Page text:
that has not been handled or folded several times.
The most practical method is to buy acid-free and buffered boxes and folders
available through archival supply companies. The alkaline buffer added to the boxes
neutralizes the acids given off by the paper, so that the folders and the box protecting
the newspaper will last longer.
The boxes should be close to the size of the newspaper.
If you are saving more than one paper you will need a folder for each newspaper.
The folders should be the size of the box - not the size of the paper. This will prevent the
papers from sliding around inside the box.
If you are saving clips, you can store them in acid-free polyester sleeves and
place them inside an archival quality box.
After you have preserved the paper, avoid uninsulated attics or damp
basements. Find a dark, dry environment where the temperature is relatively stable,
such as the top shelf of an interior closet.
Heat is an enemy of newsprint. It speeds chemical reaction. The ideal
temperature for newsprint storage is between 65 and 70 degrees. A relative humidity of
40 percent is ideal. Mold and the warping of paper fibers occurs when the humidity
reaches 70 percent.
Insects can be attracted to cellulose, glue, paste and leather. Don't store
newspapers near food. Routinely check to make certain the area is clean and dust-free.
Those who want to make certain the paper is preserved for generations may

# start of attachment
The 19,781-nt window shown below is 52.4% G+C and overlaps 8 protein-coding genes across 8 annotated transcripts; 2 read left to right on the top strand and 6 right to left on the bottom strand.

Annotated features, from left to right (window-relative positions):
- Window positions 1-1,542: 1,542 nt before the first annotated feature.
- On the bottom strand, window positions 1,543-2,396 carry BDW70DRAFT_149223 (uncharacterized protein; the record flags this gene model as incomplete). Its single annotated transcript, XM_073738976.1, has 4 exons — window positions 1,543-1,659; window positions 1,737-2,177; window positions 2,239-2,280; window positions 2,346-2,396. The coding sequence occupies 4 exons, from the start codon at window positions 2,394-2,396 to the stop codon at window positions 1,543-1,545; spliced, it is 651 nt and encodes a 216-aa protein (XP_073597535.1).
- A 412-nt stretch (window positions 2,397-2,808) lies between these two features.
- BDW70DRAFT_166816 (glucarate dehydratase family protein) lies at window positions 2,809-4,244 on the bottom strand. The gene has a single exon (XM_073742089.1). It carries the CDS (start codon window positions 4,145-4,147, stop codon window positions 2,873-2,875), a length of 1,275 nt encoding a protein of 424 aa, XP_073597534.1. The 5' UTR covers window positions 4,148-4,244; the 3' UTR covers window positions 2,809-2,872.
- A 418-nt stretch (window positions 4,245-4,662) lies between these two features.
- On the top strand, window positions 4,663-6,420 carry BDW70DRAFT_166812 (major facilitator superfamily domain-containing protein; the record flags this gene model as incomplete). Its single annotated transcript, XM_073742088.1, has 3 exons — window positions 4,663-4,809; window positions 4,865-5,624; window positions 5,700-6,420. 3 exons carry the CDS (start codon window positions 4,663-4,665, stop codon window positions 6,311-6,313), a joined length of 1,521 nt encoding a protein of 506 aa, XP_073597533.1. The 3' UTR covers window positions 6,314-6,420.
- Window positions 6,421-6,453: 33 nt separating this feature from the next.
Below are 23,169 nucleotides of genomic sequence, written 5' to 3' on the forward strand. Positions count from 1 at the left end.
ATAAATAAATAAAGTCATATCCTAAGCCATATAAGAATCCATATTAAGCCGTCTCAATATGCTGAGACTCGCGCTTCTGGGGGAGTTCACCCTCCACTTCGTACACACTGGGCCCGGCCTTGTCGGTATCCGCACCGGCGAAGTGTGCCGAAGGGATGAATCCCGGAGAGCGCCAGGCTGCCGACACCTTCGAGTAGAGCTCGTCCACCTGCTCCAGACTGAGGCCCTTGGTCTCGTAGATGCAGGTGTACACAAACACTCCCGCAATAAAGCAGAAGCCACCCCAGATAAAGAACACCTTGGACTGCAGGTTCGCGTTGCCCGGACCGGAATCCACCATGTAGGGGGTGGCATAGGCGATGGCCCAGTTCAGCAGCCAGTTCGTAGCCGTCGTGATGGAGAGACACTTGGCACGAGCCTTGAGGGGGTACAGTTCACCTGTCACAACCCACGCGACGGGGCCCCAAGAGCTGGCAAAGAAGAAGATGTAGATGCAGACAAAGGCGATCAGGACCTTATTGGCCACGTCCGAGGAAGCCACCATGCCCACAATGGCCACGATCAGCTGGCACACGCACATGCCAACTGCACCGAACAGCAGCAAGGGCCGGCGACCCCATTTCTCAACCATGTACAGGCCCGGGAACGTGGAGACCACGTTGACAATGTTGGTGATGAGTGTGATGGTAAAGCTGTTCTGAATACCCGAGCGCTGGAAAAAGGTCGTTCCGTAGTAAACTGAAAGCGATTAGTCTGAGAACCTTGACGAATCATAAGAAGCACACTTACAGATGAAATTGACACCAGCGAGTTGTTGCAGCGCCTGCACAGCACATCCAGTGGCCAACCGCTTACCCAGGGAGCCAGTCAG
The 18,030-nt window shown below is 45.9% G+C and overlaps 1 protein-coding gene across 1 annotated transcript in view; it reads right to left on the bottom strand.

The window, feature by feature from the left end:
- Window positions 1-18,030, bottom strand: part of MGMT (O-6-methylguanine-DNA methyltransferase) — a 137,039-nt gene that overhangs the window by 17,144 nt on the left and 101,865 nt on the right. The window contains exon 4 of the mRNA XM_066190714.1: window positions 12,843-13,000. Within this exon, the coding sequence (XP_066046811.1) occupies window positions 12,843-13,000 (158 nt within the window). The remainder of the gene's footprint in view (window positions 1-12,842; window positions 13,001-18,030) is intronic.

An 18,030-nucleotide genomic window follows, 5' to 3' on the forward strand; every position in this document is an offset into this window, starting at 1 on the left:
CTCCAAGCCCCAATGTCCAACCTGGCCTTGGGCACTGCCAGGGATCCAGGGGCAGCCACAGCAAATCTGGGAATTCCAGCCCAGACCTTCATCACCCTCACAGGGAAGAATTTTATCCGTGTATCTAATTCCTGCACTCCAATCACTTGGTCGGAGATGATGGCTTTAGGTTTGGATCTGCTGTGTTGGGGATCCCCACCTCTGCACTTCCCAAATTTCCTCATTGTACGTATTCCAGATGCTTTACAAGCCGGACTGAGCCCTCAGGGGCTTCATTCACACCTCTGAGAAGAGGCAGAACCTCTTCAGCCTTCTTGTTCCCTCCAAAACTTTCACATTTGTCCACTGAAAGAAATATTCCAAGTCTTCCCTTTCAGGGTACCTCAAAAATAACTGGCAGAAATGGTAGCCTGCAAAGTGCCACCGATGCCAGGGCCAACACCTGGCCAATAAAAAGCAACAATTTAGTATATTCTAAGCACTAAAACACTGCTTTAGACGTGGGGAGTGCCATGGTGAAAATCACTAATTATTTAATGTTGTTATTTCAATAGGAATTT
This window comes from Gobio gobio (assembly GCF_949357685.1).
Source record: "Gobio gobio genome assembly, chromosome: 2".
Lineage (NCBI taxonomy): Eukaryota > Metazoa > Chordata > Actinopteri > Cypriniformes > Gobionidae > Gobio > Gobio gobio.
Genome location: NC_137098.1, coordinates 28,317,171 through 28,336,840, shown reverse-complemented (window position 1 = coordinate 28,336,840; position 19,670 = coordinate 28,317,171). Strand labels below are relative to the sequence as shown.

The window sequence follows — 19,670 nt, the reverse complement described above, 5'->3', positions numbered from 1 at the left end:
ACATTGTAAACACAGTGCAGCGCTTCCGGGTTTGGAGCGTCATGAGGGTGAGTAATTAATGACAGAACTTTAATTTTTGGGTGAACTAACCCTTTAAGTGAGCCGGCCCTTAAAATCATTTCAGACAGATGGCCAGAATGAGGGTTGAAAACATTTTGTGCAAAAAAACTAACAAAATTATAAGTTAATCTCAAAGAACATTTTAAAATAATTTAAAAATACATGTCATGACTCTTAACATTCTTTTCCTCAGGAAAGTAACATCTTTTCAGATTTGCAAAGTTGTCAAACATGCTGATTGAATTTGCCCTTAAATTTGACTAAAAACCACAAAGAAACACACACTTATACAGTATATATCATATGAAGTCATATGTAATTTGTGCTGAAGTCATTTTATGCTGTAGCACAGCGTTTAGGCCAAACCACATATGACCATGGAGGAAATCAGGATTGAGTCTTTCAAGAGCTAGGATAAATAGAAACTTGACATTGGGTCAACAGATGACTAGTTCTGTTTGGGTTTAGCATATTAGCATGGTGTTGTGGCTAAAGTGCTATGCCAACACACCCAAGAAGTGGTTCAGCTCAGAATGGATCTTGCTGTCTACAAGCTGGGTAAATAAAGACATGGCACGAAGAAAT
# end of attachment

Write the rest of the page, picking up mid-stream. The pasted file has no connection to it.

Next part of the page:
want to hire a professional conservator. The American Institute for Conservation of
Historic and Artistic works in Washington, D.C., offers referrals throughout the country.
Some experts recommend storing the newspaper flat, not folded in half as it is
sold. They also recommend inserting acid-free, buffered sheets of tissue between each
sheet of newsprint or inserting each sheet in an acid-free polyester sleeve before placing
them in acid-free boxes.
In most homes, though, it would be difficult to find space to store entire
newspapers this way, Ogden said.
Finally, even if you take all of these steps, the newsprint itself contains acids that
will continue to degrade the paper. There are ways to treat - or deacidify - the paper
which will delay yellowing. Experts recommend that such treatments be left to
professionals because the products can be toxic.
''Newspapers do deteriorate quickly, but that deterioration can be slowed
dramatically with a few precautions,'' Ogden said.
Dava Aiken Tobey writes for the Star-Banner in Ocala, Fla. Ann Maloney, an editor with
the NYT Regional Newspapers, contributed to this report.
Conservation resources
Check with the local historical society for resources for products and information about
preserving historic newspapers and other precious documents.
If you are interested in hiring a professional conservator, the American Institute for
Conservation of Historic and Artistic works in Washington, D.C., offers referrals throughout the country.
You can reach them by calling (202) 452-9545 or visit the Web site at
Catalogs for products are available from the following companies:
Light Impressions, Rochester, N.Y.
(800) 828-6216
Gaylord Bros. Partnership Services, Syracuse, N.Y.
(800) 448-6160
University Products, Inc., Holyoke, Mass.
(800) 762-1165
Metal Edge, Commerce, Calif.
(800) 862-2228
Sources: Clarke Historical Library Preservation Web site,,
the Minnesota Historical Society in St. Paul, Minn., and the Williamstown Art Conservation
Center in Williamstown, Mass.